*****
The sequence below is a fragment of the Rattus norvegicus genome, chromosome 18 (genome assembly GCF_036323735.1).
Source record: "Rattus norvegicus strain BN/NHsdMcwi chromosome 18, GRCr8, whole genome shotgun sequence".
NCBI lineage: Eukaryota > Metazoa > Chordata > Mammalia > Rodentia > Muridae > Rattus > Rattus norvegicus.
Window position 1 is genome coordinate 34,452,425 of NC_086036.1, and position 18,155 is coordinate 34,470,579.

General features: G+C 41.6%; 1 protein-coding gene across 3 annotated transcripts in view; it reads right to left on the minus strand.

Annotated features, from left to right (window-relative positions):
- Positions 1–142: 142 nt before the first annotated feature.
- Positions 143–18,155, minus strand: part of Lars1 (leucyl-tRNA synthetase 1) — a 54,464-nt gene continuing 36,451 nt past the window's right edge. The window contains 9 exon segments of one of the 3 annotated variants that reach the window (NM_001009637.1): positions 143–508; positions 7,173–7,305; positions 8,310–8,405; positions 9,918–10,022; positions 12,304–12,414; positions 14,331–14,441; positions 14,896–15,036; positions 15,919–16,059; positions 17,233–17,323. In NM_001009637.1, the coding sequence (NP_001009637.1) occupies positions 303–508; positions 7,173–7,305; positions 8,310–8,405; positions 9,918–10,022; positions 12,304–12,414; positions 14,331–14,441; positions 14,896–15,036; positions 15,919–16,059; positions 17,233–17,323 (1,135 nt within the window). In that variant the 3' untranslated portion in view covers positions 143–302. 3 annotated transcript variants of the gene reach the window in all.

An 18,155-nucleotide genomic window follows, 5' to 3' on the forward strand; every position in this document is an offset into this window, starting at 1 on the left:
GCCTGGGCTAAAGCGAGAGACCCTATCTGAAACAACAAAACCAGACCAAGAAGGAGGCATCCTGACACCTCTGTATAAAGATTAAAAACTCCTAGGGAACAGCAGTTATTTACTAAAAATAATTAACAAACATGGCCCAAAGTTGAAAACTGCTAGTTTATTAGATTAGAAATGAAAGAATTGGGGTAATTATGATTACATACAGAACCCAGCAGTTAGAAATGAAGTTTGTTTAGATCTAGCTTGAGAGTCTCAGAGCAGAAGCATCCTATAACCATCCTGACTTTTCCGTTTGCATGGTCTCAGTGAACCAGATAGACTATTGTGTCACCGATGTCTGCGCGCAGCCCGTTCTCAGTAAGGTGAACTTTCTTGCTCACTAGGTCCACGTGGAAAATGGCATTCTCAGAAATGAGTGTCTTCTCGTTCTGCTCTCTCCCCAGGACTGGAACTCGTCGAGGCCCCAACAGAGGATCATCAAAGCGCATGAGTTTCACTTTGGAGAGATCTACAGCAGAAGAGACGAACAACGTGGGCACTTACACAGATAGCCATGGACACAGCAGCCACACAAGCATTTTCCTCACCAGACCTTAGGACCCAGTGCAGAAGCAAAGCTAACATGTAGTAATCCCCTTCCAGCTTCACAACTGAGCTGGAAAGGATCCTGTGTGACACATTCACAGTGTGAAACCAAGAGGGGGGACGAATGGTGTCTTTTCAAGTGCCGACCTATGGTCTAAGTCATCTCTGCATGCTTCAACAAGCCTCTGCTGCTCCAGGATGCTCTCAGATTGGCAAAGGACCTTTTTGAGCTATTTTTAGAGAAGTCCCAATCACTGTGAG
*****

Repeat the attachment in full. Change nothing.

The sequence below is a fragment of the Rattus norvegicus genome, chromosome 18 (genome assembly GCF_036323735.1).
Source record: "Rattus norvegicus strain BN/NHsdMcwi chromosome 18, GRCr8, whole genome shotgun sequence".
NCBI lineage: Eukaryota > Metazoa > Chordata > Mammalia > Rodentia > Muridae > Rattus > Rattus norvegicus.
Window position 1 is genome coordinate 34,452,425 of NC_086036.1, and position 18,155 is coordinate 34,470,579.

General features: G+C 41.6%; 1 protein-coding gene across 3 annotated transcripts in view; it reads right to left on the minus strand.

Annotated features, from left to right (window-relative positions):
- Positions 1–142: 142 nt before the first annotated feature.
- Positions 143–18,155, minus strand: part of Lars1 (leucyl-tRNA synthetase 1) — a 54,464-nt gene continuing 36,451 nt past the window's right edge. The window contains 9 exon segments of one of the 3 annotated variants that reach the window (NM_001009637.1): positions 143–508; positions 7,173–7,305; positions 8,310–8,405; positions 9,918–10,022; positions 12,304–12,414; positions 14,331–14,441; positions 14,896–15,036; positions 15,919–16,059; positions 17,233–17,323. In NM_001009637.1, the coding sequence (NP_001009637.1) occupies positions 303–508; positions 7,173–7,305; positions 8,310–8,405; positions 9,918–10,022; positions 12,304–12,414; positions 14,331–14,441; positions 14,896–15,036; positions 15,919–16,059; positions 17,233–17,323 (1,135 nt within the window). In that variant the 3' untranslated portion in view covers positions 143–302. 3 annotated transcript variants of the gene reach the window in all.

An 18,155-nucleotide genomic window follows, 5' to 3' on the forward strand; every position in this document is an offset into this window, starting at 1 on the left:
GCCTGGGCTAAAGCGAGAGACCCTATCTGAAACAACAAAACCAGACCAAGAAGGAGGCATCCTGACACCTCTGTATAAAGATTAAAAACTCCTAGGGAACAGCAGTTATTTACTAAAAATAATTAACAAACATGGCCCAAAGTTGAAAACTGCTAGTTTATTAGATTAGAAATGAAAGAATTGGGGTAATTATGATTACATACAGAACCCAGCAGTTAGAAATGAAGTTTGTTTAGATCTAGCTTGAGAGTCTCAGAGCAGAAGCATCCTATAACCATCCTGACTTTTCCGTTTGCATGGTCTCAGTGAACCAGATAGACTATTGTGTCACCGATGTCTGCGCGCAGCCCGTTCTCAGTAAGGTGAACTTTCTTGCTCACTAGGTCCACGTGGAAAATGGCATTCTCAGAAATGAGTGTCTTCTCGTTCTGCTCTCTCCCCAGGACTGGAACTCGTCGAGGCCCCAACAGAGGATCATCAAAGCGCATGAGTTTCACTTTGGAGAGATCTACAGCAGAAGAGACGAACAACGTGGGCACTTACACAGATAGCCATGGACACAGCAGCCACACAAGCATTTTCCTCACCAGACCTTAGGACCCAGTGCAGAAGCAAAGCTAACATGTAGTAATCCCCTTCCAGCTTCACAACTGAGCTGGAAAGGATCCTGTGTGACACATTCACAGTGTGAAACCAAGAGGGGGGACGAATGGTGTCTTTTCAAGTGCCGACCTATGGTCTAAGTCATCTCTGCATGCTTCAACAAGCCTCTGCTGCTCCAGGATGCTCTCAGATTGGCAAAGGACCTTTTTGAGCTATTTTTAGAGAAGTCCCAATCACTGTGAG